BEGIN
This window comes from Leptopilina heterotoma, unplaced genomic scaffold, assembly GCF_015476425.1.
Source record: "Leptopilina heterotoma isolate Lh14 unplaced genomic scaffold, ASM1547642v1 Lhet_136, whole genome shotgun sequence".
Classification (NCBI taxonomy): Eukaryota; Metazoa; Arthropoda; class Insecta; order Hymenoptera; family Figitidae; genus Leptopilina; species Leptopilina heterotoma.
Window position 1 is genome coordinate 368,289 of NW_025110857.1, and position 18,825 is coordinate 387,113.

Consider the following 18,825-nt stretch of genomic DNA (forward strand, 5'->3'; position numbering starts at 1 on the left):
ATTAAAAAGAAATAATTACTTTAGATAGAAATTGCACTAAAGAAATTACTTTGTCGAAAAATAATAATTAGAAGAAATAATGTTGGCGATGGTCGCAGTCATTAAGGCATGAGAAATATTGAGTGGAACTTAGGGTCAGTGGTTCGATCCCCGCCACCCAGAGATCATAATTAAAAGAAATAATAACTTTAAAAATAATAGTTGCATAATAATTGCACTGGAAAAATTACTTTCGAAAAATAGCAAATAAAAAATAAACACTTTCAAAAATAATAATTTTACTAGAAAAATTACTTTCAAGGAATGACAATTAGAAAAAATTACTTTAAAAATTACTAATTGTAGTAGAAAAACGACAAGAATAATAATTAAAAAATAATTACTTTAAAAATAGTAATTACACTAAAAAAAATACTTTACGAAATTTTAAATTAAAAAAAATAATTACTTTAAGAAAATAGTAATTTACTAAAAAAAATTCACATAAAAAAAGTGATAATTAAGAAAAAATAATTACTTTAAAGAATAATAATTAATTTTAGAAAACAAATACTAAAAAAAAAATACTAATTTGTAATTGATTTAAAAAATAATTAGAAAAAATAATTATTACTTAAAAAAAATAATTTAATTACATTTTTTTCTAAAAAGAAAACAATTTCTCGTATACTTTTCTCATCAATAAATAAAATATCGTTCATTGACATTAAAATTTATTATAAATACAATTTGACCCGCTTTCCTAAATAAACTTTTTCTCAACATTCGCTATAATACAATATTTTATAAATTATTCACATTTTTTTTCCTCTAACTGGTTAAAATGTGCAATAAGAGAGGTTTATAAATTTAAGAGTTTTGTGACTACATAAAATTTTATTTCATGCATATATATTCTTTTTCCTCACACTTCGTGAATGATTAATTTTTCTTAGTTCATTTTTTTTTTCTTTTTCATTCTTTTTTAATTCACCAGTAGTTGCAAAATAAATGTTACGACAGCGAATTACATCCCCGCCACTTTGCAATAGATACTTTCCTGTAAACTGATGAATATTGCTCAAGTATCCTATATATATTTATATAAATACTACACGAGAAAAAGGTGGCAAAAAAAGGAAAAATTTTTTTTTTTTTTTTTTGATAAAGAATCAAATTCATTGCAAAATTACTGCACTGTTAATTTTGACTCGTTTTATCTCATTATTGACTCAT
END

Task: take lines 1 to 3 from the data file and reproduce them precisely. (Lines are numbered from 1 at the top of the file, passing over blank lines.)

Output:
This window comes from Leptopilina heterotoma, unplaced genomic scaffold, assembly GCF_015476425.1.
Source record: "Leptopilina heterotoma isolate Lh14 unplaced genomic scaffold, ASM1547642v1 Lhet_136, whole genome shotgun sequence".
Classification (NCBI taxonomy): Eukaryota; Metazoa; Arthropoda; class Insecta; order Hymenoptera; family Figitidae; genus Leptopilina; species Leptopilina heterotoma.